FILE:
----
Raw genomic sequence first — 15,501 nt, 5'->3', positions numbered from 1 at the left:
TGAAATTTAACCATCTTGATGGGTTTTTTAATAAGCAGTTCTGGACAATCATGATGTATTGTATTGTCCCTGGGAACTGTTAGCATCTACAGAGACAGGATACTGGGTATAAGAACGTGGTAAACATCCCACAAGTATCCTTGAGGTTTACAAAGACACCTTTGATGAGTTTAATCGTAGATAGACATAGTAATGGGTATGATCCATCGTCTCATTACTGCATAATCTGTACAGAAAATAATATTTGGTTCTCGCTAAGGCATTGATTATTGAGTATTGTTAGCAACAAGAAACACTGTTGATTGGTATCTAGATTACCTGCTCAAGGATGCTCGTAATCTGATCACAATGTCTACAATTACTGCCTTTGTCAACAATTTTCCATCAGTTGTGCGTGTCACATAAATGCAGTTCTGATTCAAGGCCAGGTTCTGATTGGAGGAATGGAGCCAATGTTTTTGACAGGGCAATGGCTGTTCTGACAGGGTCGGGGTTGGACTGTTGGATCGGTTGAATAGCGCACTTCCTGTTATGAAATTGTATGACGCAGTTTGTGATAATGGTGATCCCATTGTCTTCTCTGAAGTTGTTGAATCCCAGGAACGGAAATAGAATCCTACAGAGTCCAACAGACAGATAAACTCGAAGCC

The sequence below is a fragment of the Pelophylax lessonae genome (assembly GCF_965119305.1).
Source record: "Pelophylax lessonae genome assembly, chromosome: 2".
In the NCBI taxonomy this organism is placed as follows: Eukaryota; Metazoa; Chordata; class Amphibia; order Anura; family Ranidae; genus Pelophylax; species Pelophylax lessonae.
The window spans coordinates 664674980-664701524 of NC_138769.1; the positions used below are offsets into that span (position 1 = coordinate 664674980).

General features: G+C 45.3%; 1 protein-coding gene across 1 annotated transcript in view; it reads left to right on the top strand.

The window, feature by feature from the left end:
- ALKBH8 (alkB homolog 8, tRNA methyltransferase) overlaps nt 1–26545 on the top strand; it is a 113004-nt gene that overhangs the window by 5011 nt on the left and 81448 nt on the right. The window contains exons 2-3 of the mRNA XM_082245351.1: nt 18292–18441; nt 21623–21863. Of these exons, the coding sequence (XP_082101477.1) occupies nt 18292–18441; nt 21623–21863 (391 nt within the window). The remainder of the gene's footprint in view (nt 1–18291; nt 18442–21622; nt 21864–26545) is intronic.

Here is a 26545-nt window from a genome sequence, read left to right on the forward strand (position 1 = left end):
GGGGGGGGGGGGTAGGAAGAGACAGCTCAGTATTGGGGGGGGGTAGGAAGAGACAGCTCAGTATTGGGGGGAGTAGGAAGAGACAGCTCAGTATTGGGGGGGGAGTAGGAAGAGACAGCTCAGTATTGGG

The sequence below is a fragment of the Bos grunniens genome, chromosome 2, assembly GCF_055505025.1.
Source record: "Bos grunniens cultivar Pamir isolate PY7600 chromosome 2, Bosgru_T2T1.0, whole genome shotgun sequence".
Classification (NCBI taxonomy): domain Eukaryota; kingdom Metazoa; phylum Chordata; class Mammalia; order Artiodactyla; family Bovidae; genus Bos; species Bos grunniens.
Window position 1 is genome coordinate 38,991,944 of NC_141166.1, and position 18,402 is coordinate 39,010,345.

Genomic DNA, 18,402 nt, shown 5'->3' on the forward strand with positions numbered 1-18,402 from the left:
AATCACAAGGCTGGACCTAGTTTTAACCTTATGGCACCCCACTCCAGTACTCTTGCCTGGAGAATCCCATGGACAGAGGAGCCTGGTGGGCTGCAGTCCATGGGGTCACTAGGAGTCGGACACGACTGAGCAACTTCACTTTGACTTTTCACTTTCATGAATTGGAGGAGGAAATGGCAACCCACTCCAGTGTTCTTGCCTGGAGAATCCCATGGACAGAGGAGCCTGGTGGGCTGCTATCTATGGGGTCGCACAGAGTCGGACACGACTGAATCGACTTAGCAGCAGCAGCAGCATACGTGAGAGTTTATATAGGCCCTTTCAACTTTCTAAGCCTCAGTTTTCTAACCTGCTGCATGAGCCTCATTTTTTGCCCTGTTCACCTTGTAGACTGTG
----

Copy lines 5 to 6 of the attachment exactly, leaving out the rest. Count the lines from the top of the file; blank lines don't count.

In the NCBI taxonomy this organism is placed as follows: Eukaryota; Metazoa; Chordata; class Amphibia; order Anura; family Ranidae; genus Pelophylax; species Pelophylax lessonae.
The window spans coordinates 664674980-664701524 of NC_138769.1; the positions used below are offsets into that span (position 1 = coordinate 664674980).